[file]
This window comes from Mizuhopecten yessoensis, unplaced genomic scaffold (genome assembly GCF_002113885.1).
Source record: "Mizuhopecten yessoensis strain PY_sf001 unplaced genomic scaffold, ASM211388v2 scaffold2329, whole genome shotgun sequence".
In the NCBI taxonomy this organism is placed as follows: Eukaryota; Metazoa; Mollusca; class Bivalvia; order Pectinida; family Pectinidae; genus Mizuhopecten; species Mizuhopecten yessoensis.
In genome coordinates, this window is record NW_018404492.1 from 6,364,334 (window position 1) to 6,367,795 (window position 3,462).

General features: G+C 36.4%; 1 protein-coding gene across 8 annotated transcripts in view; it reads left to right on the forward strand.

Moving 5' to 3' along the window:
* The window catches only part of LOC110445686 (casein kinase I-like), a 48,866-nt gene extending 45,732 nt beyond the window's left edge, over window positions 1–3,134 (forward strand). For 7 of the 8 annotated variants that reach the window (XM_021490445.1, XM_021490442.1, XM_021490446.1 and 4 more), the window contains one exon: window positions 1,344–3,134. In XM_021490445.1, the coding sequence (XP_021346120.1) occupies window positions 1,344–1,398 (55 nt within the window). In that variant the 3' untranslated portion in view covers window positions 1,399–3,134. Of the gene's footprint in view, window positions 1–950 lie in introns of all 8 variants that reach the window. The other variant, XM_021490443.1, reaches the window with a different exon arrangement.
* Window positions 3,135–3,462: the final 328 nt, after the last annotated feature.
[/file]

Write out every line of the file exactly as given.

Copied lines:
This window comes from Mizuhopecten yessoensis, unplaced genomic scaffold (genome assembly GCF_002113885.1).
Source record: "Mizuhopecten yessoensis strain PY_sf001 unplaced genomic scaffold, ASM211388v2 scaffold2329, whole genome shotgun sequence".
In the NCBI taxonomy this organism is placed as follows: Eukaryota; Metazoa; Mollusca; class Bivalvia; order Pectinida; family Pectinidae; genus Mizuhopecten; species Mizuhopecten yessoensis.
In genome coordinates, this window is record NW_018404492.1 from 6,364,334 (window position 1) to 6,367,795 (window position 3,462).

General features: G+C 36.4%; 1 protein-coding gene across 8 annotated transcripts in view; it reads left to right on the forward strand.

Moving 5' to 3' along the window:
* The window catches only part of LOC110445686 (casein kinase I-like), a 48,866-nt gene extending 45,732 nt beyond the window's left edge, over window positions 1–3,134 (forward strand). For 7 of the 8 annotated variants that reach the window (XM_021490445.1, XM_021490442.1, XM_021490446.1 and 4 more), the window contains one exon: window positions 1,344–3,134. In XM_021490445.1, the coding sequence (XP_021346120.1) occupies window positions 1,344–1,398 (55 nt within the window). In that variant the 3' untranslated portion in view covers window positions 1,399–3,134. Of the gene's footprint in view, window positions 1–950 lie in introns of all 8 variants that reach the window. The other variant, XM_021490443.1, reaches the window with a different exon arrangement.
* Window positions 3,135–3,462: the final 328 nt, after the last annotated feature.